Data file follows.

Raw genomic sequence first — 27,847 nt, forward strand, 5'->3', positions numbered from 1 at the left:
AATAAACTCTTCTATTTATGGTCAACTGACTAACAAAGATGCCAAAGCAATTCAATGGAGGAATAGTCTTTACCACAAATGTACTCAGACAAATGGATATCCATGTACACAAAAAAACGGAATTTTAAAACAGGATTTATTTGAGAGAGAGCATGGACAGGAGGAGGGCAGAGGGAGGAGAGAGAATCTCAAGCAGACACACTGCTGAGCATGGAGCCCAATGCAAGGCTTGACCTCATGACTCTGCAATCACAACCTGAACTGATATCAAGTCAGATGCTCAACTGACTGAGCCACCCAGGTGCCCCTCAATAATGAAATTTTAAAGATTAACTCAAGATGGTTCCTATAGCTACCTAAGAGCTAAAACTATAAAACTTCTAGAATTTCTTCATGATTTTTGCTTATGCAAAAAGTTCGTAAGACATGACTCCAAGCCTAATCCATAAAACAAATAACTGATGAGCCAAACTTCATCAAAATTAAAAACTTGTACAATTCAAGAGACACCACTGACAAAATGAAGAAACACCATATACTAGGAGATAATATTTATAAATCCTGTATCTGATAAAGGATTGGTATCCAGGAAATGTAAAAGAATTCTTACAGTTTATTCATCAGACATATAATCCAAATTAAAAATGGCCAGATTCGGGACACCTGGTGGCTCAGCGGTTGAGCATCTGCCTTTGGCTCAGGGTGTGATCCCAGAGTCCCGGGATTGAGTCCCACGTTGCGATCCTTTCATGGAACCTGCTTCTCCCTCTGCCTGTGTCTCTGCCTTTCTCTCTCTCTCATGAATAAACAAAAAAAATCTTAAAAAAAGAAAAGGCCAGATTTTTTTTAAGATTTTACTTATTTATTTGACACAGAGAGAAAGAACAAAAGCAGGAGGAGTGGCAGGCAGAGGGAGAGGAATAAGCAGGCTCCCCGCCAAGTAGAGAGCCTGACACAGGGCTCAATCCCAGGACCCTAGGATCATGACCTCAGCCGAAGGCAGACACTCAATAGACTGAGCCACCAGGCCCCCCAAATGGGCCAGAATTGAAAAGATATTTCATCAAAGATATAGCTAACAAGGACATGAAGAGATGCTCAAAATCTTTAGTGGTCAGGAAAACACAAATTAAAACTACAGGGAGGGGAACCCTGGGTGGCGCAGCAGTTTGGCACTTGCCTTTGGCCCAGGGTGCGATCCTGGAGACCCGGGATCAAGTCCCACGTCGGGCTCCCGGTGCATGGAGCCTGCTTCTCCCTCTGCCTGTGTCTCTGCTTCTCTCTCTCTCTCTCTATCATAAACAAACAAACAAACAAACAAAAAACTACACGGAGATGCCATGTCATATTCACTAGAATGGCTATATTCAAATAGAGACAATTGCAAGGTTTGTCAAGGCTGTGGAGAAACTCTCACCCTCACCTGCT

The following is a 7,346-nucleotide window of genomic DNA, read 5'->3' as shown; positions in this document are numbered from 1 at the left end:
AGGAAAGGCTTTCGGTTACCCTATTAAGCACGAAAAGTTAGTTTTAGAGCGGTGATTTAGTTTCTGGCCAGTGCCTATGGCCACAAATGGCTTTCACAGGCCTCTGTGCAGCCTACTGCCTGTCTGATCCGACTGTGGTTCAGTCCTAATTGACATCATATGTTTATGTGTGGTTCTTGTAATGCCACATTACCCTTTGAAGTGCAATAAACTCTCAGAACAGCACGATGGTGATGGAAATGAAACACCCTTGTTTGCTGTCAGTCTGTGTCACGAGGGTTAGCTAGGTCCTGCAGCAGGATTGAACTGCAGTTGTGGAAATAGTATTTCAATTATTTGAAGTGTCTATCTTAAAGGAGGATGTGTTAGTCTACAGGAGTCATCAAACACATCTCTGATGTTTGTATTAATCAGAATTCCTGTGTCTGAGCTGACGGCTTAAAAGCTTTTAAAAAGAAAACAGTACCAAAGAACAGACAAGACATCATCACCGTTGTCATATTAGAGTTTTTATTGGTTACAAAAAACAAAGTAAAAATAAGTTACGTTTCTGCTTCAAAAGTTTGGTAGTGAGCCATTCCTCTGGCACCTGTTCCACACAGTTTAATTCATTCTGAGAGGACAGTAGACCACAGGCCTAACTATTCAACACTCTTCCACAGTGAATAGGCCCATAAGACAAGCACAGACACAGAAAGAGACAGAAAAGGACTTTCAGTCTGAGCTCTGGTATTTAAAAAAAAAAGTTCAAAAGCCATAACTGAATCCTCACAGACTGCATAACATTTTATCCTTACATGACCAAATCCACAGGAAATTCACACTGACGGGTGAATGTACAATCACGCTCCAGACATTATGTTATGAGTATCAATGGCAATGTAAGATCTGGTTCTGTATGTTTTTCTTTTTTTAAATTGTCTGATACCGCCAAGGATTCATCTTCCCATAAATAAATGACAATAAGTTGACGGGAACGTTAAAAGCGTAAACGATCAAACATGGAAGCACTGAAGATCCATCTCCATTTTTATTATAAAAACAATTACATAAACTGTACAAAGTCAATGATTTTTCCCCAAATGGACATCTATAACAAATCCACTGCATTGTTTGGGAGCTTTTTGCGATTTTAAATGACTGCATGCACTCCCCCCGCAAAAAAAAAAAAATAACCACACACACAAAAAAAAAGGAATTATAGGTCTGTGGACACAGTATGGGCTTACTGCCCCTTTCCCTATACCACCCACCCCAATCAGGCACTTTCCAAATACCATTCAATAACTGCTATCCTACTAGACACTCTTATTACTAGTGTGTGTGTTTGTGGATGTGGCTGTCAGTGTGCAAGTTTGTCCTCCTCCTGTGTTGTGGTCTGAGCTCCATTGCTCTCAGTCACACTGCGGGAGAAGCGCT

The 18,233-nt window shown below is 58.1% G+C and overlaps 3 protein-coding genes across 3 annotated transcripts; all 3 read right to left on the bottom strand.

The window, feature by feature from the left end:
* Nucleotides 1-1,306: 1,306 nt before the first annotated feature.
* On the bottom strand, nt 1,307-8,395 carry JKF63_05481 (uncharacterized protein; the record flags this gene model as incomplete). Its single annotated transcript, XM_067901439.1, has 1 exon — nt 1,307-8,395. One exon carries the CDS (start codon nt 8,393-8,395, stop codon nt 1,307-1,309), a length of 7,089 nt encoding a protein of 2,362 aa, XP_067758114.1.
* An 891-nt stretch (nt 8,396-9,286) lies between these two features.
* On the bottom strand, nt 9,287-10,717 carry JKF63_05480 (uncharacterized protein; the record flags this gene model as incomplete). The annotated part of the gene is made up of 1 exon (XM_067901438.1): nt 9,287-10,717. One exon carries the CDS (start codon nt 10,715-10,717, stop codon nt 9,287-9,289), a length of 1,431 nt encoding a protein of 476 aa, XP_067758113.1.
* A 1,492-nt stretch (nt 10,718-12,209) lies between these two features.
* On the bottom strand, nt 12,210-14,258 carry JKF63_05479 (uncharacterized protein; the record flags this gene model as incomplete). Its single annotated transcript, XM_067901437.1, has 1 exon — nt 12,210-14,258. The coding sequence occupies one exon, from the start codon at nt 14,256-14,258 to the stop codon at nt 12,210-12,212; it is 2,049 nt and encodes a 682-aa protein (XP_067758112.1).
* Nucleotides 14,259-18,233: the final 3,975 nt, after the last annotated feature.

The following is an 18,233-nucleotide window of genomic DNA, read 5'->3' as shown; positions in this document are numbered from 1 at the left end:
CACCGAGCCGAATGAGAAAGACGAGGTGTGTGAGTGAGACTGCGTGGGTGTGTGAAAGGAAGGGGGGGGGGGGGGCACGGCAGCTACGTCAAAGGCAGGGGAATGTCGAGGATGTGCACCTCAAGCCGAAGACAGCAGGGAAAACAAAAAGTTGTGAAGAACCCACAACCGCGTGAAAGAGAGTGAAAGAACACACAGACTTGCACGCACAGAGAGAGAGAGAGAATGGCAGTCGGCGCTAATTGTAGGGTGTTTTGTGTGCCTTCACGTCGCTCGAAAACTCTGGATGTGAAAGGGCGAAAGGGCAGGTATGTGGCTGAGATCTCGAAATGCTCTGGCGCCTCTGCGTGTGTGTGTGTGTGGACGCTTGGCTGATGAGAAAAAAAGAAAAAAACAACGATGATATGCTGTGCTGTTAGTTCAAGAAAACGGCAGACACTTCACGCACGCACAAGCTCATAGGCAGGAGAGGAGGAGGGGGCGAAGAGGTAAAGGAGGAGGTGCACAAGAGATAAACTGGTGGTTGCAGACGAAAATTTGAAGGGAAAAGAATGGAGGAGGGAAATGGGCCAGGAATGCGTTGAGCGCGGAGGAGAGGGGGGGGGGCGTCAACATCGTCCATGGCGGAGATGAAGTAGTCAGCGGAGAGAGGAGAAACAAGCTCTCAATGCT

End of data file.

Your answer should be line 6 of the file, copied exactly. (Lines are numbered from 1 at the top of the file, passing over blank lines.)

The window, feature by feature from the left end: